Osso Bucco

by Janine

Osso Bucco recipe from the southern region of Italy.

Hey gluten-free chefs, I am sharing one of my favourite Italian recipes with you; Osso Bucco.

I had the pleasure of trying this dish for the first time in a then famous Italian restaurant in Melbourne some years ago. It was a well-known restaurant in the back lanes of the city, where people in the hospitality industry knew that this was the place to go for an authentic Italian meal. It was tucked away up some rickety steps, and the restaurant looked like an oversized dining room of someone’s house. There was an open fireplace crackling on cold nights. Each of the tables was covered with red and white checked tablecloths. It was rustic, quaint and so authentic as the staff conversed in their rich Italian language. I think the experience of that has always stayed with me and made me a bit partial to Italy as a whole, but particularly the cuisine.

Living in Queensland now it’s not a dish you see on menus. The warm climate doesn’t really lend itself to those rich recipes, but I still love to make it for myself on occasion because it really is so damn delicious.

Cookware – does it make a difference?

The trick to cooking the veal so that they’re tender, fall of the bone, is the pan you cook it in. I like using a cast-iron dish that is coated in enamel. It makes the perfect conduction for heat, allowing the temperature to be perfectly regulated and even throughout the cooking process. No hot spots, no cold spots! This creates the optimum space to gently slow cook your meat. It reduces the liquids perfectly while the meat tenderises, resulting in a delicious thick gravy that can’t be beaten. While my favourite is Chasseur cookware, there are a number of other brands such as Baccarat which is equally as good.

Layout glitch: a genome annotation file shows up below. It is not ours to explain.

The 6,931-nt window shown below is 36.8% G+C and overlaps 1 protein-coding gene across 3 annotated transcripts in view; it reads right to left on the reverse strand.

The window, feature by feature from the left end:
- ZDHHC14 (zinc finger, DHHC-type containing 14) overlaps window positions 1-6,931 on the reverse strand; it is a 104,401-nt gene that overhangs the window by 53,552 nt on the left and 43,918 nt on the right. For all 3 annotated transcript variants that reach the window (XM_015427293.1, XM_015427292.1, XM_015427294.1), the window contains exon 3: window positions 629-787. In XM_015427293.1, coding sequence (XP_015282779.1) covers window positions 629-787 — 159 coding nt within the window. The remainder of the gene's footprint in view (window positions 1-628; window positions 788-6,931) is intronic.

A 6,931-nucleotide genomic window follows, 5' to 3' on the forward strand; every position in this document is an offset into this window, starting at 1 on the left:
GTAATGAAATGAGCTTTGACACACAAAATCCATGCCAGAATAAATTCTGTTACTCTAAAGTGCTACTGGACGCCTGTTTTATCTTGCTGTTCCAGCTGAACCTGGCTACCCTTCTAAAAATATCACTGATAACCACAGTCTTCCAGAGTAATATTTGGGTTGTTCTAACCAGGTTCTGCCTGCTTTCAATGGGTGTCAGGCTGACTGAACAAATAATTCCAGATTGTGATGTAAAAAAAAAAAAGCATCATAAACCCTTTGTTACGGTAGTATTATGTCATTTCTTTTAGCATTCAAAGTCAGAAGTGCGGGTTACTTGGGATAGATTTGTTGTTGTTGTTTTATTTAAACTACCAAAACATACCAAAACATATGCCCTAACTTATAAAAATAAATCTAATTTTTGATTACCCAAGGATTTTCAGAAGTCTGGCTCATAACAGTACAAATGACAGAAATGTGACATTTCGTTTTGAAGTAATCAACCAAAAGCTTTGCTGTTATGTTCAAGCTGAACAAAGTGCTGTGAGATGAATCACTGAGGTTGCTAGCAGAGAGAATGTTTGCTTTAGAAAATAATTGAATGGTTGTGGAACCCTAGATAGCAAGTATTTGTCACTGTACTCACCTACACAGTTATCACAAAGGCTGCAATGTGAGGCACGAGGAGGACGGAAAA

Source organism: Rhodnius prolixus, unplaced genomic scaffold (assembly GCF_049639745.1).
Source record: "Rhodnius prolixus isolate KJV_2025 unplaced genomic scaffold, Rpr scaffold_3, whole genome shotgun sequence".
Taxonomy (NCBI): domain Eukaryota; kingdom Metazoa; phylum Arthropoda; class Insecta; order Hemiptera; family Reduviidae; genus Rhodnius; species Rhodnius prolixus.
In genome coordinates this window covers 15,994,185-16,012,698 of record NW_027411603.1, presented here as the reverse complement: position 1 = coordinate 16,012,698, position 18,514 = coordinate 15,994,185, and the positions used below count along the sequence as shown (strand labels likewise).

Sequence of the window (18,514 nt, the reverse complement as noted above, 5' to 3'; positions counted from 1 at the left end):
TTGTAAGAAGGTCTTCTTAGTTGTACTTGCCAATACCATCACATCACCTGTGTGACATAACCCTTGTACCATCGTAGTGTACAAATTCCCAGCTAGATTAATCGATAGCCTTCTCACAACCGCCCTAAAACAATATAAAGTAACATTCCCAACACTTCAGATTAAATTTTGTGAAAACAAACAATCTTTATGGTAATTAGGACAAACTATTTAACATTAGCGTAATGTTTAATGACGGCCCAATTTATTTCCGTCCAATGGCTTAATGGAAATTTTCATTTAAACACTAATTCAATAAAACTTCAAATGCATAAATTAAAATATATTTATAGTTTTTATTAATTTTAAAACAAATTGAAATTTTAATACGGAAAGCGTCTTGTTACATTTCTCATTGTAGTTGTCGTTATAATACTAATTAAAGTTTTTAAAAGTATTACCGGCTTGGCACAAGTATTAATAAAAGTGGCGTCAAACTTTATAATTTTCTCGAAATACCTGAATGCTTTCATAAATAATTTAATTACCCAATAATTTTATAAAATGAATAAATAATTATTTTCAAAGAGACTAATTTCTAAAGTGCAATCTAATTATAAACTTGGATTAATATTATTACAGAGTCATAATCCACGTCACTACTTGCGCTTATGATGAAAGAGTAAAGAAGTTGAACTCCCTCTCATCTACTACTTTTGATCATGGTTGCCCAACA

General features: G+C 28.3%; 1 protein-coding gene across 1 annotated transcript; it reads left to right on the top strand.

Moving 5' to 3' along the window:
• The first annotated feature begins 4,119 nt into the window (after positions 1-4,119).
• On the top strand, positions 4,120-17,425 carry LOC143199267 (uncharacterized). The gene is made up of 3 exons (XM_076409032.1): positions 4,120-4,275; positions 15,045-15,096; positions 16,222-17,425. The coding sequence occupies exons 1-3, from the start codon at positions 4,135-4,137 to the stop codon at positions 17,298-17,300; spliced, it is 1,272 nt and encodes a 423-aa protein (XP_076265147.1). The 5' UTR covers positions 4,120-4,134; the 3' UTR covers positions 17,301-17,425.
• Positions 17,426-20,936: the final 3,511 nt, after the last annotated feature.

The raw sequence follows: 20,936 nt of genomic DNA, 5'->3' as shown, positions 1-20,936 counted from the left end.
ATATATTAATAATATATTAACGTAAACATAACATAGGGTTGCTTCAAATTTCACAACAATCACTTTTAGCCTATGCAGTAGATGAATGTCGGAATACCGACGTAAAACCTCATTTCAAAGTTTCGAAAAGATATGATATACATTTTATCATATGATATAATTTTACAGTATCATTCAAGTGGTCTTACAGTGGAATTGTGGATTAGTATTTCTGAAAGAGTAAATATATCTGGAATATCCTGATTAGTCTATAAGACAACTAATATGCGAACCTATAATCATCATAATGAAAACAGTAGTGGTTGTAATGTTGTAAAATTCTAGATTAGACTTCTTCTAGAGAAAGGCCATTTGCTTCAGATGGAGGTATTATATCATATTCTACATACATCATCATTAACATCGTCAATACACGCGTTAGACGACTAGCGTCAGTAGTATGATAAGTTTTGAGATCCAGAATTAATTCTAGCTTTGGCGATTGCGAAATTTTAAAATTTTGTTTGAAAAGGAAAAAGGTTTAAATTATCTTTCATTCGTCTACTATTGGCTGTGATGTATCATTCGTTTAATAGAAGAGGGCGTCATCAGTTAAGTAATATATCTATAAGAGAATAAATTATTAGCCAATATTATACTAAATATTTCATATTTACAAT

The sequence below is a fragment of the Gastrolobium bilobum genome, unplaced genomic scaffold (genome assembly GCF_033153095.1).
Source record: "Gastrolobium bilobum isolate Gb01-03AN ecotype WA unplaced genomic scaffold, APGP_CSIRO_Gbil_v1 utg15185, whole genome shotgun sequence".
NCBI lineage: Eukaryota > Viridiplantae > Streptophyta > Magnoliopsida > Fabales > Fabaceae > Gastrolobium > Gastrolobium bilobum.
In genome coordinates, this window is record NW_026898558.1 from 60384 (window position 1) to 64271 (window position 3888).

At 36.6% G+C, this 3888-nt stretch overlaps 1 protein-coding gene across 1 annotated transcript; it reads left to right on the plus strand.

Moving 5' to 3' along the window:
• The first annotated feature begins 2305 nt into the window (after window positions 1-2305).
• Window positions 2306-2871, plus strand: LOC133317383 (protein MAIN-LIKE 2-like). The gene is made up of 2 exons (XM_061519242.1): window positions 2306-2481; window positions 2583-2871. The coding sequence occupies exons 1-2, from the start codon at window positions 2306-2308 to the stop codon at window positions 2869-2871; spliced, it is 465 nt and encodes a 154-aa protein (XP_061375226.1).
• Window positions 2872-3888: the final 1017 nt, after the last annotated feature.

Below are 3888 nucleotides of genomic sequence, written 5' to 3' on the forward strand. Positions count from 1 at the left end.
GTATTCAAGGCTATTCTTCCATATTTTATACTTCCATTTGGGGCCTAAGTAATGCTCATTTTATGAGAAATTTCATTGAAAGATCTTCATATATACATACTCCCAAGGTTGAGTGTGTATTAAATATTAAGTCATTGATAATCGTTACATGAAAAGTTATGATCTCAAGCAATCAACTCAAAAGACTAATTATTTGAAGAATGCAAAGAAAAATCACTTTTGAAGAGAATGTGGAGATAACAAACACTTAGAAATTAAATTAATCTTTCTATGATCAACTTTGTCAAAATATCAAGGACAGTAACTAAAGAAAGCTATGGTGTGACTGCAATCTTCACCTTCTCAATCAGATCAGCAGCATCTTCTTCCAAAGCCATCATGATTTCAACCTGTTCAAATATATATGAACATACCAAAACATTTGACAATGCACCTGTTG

And of course super fresh meat! That’s just a given.

So, enjoy the recipe. Please share your pictures on our Facebook or Instagram accounts and tag them @livingfoodwise.

Plus don’t forget to send us a message below with your comments that are always welcome.

Until next time, have a great day!


Osso Bucco

Rating: 5.0/5
( 1 voted )
Serves: 4 Prep Time: Cooking Time: Nutrition facts: 200 calories 20 grams fat


  • 4 tbsp olive oil
  • 2 onions, halved and sliced
  • 2 celery stalks, chopped
  • 3 carrots, roughly chopped
  • 3 garlic cloves, finely sliced
  • 2 rosemary sprigs or bay leaves
  • 500ml (2 cups) chicken or beef stock
  • 1.5kg osso buco (veal shanks steaks with bones intact)*
  • 1 cup cornflour**, placed in a shallow bowl for dusting
  • 300ml Verjuice
  • 2 tbsp tomato paste
  • flat-leaf parsley, to serve


  1.  Preheat oven to 160 degrees celsius.
  2. Season the meat with salt and pepper to your taste, and press into the flour until lightly coated. Heat half the oil in the saucepan and fry the meat, in batches, for 3 minutes on each side until brown and crusty. Set aside while you start on the veggies.
  3. Heat the rest of the oil in your saucepan and cook the onion and celery for 10 minutes until softened. Add the carrot, garlic, and rosemary, tossing well, cooking until they just start to brown. 
  4. To deglaze the frypan, add the verjuice and bring it to the boil for 2 minutes, scraping any bits off the bottom with a wooden spoon (these bits add flavour). Add the tomato paste,*** and stir well through. Add the stock and bring to a boil, stirring. 
  5. Arrange the meat into the stock and vegetables in the casserole dish, and this is best done in one layer, so just moves things around so you can submerge each piece.
  6. Put your lid on and cook in the oven for about 2-3 hours, checking on it halfway through. The meat should be falling off the bone.
  7. Scatter with parsley and serve with creamy celeriac mash**** and sautéed kale, spinach or green beans.


*You can make this dish with lamb instead. Go to your butcher and buy a leg of lamb with the bone intact and ask your butcher to slice it into 1-inch steaks.

**To make this dish Paleo, replace the cornflour with arrowroot flour.

***Optional - add some dried chili flakes in with the tomato paste to spice it up.

****To make your celeriac mash, peel your celeriac and steam until tender. Then cream it in a blender, adding olive oil and seasoning. If it's too thick to blend, you can slowly add a small amount of filtered water until you get the right consistency.


Did You Make This Recipe?
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